In case you hadn't noticed, there's an election on.
Which means whoever wins will probably forever remember OMI's Cheerleader (Felix Jaehn Remix) as the song that accompanied them into Downing Street.
But what about elections past? What tune did Tony Blair march back into Number 10 to in 2005?
We didn't know either. Fortunately the Official Charts Company has made a list.
So, here's every number one for every election since the chart began. And there have been some bangers.
2010 - Roll Deep, Good Times
David Cameron became PM to Good Times on 6 May 2010.
We like to imagine him dancing along to the lyrics: "No fear, good times are here, when I come round the good times appear," on his first night in Downing Street. Like Hugh Grant in Love Actually.
2005 - Tony Christie featuring Peter Kay, Is This The Way To Amarillo
5 May saw Tony Blair's third election victory, so it's only fitting there was a re-release topping the charts.
Tony Christie's hit was originally released in 1971. And there were probably at least that many remakes and parody versions.
2001 - Shaggy, Angel
Tony Blair's second election victory came in June 2001. Clearly, he was still the British public's Angel, their friend when they're in need.
At this stage, it was all one big party while New Labour were still young, before Gordon Brown had their back and it was all done.
1997 - Michael Jackson, Blood On The Dancefloor
New Labour's first election victory on 1 May 1997 came to the tune of Jacko's last UK number one. Kind of fitting he's dressed head to toe in red in the video...
1992 - Shakespears Sister, Stay
After the dramatic ousting of then PM Margaret Thatcher in 1990, the Conservative PM John Major was clearly hoping the British public would "Stay with me". And they did, voting him back into power in early April 1992.
1987 - Whitney Houston, I Wanna Dance With Somebody
An absolute belter welcomed the Iron Lady back into Downing Street for her third term in June 1987. Not much more to say about this one!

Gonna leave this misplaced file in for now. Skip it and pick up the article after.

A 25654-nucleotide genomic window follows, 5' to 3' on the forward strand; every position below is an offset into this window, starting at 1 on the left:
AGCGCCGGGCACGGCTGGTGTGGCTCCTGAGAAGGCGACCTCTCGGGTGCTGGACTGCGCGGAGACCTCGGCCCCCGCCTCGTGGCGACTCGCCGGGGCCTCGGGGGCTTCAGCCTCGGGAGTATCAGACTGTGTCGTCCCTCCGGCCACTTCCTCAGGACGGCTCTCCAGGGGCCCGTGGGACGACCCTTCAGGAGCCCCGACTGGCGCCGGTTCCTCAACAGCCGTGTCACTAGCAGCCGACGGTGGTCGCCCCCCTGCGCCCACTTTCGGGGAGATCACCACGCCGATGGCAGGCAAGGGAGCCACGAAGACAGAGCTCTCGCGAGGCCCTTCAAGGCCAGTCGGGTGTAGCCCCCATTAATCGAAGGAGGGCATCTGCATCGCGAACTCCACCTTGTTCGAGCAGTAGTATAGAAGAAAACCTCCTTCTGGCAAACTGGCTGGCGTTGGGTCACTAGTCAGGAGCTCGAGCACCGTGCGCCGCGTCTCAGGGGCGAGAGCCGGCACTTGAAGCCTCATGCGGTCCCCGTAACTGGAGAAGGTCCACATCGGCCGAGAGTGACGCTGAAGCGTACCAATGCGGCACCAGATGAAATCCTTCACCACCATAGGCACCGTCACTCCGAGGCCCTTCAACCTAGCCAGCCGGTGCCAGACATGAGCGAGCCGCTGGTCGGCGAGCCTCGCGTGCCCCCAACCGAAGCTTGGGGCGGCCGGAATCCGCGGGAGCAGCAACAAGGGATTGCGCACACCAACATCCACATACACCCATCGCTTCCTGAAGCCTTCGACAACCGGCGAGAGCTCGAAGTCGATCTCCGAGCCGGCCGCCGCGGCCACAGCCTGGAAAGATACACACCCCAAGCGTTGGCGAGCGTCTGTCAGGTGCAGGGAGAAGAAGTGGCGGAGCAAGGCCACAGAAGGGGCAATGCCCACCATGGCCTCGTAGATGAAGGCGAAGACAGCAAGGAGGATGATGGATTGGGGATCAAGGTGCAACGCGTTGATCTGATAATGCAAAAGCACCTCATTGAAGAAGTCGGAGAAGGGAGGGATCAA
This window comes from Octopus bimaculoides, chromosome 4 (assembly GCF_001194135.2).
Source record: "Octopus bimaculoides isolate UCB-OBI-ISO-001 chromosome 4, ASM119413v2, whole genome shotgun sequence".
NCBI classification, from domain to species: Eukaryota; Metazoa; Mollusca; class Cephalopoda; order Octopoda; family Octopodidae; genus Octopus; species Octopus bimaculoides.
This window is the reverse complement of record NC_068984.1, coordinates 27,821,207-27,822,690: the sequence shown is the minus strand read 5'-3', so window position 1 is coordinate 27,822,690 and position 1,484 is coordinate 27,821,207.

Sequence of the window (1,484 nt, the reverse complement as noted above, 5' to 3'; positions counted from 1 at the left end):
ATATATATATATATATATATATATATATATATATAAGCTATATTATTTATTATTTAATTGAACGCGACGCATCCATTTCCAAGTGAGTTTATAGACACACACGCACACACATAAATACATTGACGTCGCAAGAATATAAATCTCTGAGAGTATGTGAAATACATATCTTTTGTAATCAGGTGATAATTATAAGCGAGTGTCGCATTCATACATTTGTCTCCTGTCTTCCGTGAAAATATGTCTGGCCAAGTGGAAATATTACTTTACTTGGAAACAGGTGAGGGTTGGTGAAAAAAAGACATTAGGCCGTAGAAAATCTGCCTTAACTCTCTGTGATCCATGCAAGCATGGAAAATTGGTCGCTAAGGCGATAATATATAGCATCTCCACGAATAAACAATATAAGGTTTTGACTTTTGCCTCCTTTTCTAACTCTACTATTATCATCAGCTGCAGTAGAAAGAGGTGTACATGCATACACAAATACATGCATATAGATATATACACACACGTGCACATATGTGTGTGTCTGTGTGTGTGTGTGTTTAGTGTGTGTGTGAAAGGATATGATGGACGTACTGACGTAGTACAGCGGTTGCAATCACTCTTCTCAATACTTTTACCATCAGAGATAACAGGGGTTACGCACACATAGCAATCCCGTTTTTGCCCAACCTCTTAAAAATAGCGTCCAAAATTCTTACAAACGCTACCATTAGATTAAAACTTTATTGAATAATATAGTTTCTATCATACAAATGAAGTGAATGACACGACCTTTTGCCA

1983 - The Police, Every Breath You Take
Britain barely had time to catch its breath as 9 June 1983 saw Margaret Thatcher win a second term in power to Every Breath You Take.
1979 - Art Garfunkel, Bright Eyes
Margaret Thatcher came to power on 3 May 1979, to the the wistful melody of Bright Eyes, also known as that song from Watership Down. Because nothing sells records like dying cartoon rabbits.
It is actually a great song, though. Just to clarify.
1974 - John Denver, Annie's Song
Labour's Harold Wilson survived a snap election in October 1974, at the same time as John Denver's soppy love ballad Annie's Song. Aaw. Clearly the British public still loved him, too.
1974 - Suzi Quatro, Devil Gate Drive
February saw the first election of 1974, in which Harold Wilson's Labour party won more seats than the Conservatives, but not enough to get a majority. They couldn't form a coalition, so another election was called in August.
And the tune to accompany this rocky election victory was equally chaotic, the punk rock stylings of Suzi Quatro's Devil Gate Drive.
We couldn't find an official version of the song to embed, but go check it out on a video service of your choice. It's really, really good.
1970 - Mungo Jerry, In The Summertime
On 18 June 1970, Edward Heath came to power to this absolute belter. What a summer classic. In fact, just as we were typing this in Newsbeat towers, the sun came out. It's a sign, we tell you. Play it. Play now.
This video also gets a special mention for its epic 1970s facial hair.
1966 - Walker Brothers, The Sun Ain't Gonna Shine Anymore
March 1966 saw Harold Wilson enter Downing Street to this epic, downbeat ballad. Wilson had won the 1964 election with a tiny majority, but gambled on another election in 1966 and got a much bigger majority. So clearly the sun still had a bit of shining to do...
Harold Wilson's first election victory came on 15 October 1964, to this absolute classic from Roy Orbison. Worth watching the video just for his cat purr at the 1.10 mark. You're welcome.
1959 - Craig Douglas, Only Sixteen
"She was only sixteen, only sixteen, and I loved her so," sang Craig Douglas in 1959. Well Conservative Harold MacMillan was Only 62 when he won the 8 October election, when this song was number one. You know how back in the day people used to write songs that would seem slightly inappropriate today? Yeah, that.
1955 - Tony Bennett, Stranger In Paradise
26 May 1955, Sir Antony Eden comes to power, accompanied by this classy number from Tony Bennett.
What a way to end our poptastic election countdown. Suave and sophisticated, just like the man himself, I mean, just look at him.
He probably owned a silk smoking jacket. And he was an Earl. #Mancrush.